Constable: Impeachment souvenir leads to revealing tale of suburban artist

  • This "Impeach Everyone" placard, handed down from Jack Mabley, sits next to a photograph of the legendary columnist on the desk of Burt Constable, who finally gets around to telling the story behind it.

      This "Impeach Everyone" placard, handed down from Jack Mabley, sits next to a photograph of the legendary columnist on the desk of Burt Constable, who finally gets around to telling the story behind it. Jeff Knox | Staff Photographer

  • A talented artist who did portraits and landscapes, Lloyd Rognan worked in the 1960s for a greeting card company in Rolling Meadows. He's better known for his slightly risque drawings for a men's magazine and calendars.

    A talented artist who did portraits and landscapes, Lloyd Rognan worked in the 1960s for a greeting card company in Rolling Meadows. He's better known for his slightly risque drawings for a men's magazine and calendars. Courtesy of Bruce Rognan

  • Glenview artist Lloyd Rognan created this rogue wolf character for a Chicago magazine that competed against Playboy and its rabbit.

    Glenview artist Lloyd Rognan created this rogue wolf character for a Chicago magazine that competed against Playboy and its rabbit. Courtesy of Bruce Rognan

  • In addition to this work for Rogue magazine, Glenview artist Lloyd Rognan worked in the 1960s for a Rolling Meadows greeting card company.

    In addition to this work for Rogue magazine, Glenview artist Lloyd Rognan worked in the 1960s for a Rolling Meadows greeting card company. Courtesy of Bruce Rognan

 
 
Updated 10/3/2019 7:55 AM

Impeachment never goes out of style. On my desk is a cartoon "Impeach Everyone" placard given to me at the turn of the century by the late, great columnist Jack Mabley. I can't remember if Jack said he got it during the Richard Nixon impeachment proceedings of 1974 or if he picked it up during the Bill Clinton impeachment that started in 1998, but the current political climate makes me search for the iconic artist who was living in Glenview when he drew it: Lloyd Rognan.

"He was a man of opposites," Bruce Rognan says of his artist father, who died in 2005. A member of the mystical Rosacrucian Order and the conservative John Birch Society, Lloyd Rognan smoked a lot of marijuana and his personal life was very free-spirited, which sometimes made life uncomfortable for his young son.

                                                                                                                                                                                                                       
 

"There was a lot of sexual tension," Bruce Rognan says of his life growing up in Glenview. "We had nude models coming to our house all the time. That's tough on a 10-year-old kid."

In the late 1960s, Rognan "loved his job" as art director designing greeting cards for the United Card Co. in Rolling Meadows, and he especially enjoyed the annual company holiday parties where everyone got naked, Bruce Rognan says, adding that his mom always left that party early.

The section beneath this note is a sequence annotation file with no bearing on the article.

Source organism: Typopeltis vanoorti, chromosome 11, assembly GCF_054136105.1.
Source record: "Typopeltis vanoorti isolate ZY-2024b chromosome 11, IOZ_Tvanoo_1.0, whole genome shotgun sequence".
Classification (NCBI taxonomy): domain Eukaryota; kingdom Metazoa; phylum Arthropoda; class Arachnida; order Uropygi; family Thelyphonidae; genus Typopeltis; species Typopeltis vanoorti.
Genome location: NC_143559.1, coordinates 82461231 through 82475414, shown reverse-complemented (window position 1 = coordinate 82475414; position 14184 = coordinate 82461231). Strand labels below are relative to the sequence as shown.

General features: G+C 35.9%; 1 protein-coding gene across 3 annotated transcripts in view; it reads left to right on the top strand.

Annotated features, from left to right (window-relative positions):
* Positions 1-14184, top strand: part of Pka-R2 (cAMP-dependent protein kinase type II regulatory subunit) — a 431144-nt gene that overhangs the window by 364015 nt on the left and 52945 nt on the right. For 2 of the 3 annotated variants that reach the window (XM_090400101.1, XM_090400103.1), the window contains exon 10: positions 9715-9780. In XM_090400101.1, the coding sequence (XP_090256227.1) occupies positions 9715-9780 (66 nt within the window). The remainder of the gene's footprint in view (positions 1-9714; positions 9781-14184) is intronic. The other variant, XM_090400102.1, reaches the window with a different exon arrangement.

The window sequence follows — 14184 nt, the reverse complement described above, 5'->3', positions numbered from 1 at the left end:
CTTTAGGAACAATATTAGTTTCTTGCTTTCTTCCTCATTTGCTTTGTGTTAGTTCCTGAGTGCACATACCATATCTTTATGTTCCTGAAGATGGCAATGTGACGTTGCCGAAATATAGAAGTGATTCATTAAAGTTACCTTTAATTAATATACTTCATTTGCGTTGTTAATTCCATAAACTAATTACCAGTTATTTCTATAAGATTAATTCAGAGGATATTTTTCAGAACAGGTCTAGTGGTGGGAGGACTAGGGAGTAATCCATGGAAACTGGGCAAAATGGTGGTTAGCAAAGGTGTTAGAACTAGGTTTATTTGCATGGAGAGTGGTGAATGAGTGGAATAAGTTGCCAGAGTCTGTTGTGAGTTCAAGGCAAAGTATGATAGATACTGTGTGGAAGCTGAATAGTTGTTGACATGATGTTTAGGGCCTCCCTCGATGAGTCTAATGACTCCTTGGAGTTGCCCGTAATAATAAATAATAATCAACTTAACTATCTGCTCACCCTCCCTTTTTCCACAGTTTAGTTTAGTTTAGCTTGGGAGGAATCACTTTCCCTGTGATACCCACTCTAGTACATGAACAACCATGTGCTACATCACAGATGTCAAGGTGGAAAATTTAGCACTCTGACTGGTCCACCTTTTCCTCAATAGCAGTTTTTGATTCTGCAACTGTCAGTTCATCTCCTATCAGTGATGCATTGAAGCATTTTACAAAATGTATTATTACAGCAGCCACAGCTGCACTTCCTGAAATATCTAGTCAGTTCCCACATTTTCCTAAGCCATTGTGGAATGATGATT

Born in Chicago in 1923 to Norwegian immigrants, Rognan was an artist who started working with the Works Progress Administration as a teenager at Lane Tech High School and was attending the American Academy of Art when he was drafted during World War II.

He earned a Purple Heart during the invasion of Normandy and was a frequent contributor to the Stars and Stripes military newspaper. After the war, he stayed in France, where he got a job as an illustrator for Elle magazine and drew for Ellery Queen's Mystery Magazine while attending Academie De La Grande Chaumiere.

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"He had a daughter in France who was unknown to us until he died," says Bruce Rognan, who lives in Arizona and had his father's old letters translated from French to learn the full story behind the photos of the girl who turned out to be his half-sister.

When Lloyd Rognan returned to the U.S., he was a sought-after illustrator for the covers of science fiction pulp magazines.

In the 1950s, he was an illustrator for Rogue Magazine, a short-lived Chicago men's publication that competed with Playboy. Rognan's lecherous "rogue wolf" character was the rival to the Playboy rabbit. As staff illustrator for Brown and Bigelow commercial publishing giant in the 1960s, Rognan drew mildly risqué cartoons for a series called "Corn Squeezin's." His drawings of a drunken hillbilly Santa, provocatively dressed farmers' daughters and rural life proved very popular.

He also did Norman Rockwell-esque portraits, paintings of the Old West, and landscapes. The art of Rognan, who later moved to Missouri, still can be found on pinball machines and jigsaw puzzles and among collectors.

"He just loved art," Bruce Rognan says of his father. "He painted the beauty of trees, the beauty of woman, the beauty of stuff. That's what he loved to paint."

There is a certain beauty, I suppose, in the placard on my desk. I'm hanging on to Rognan's "Impeach Everyone" sign, if not for now, for the next time.

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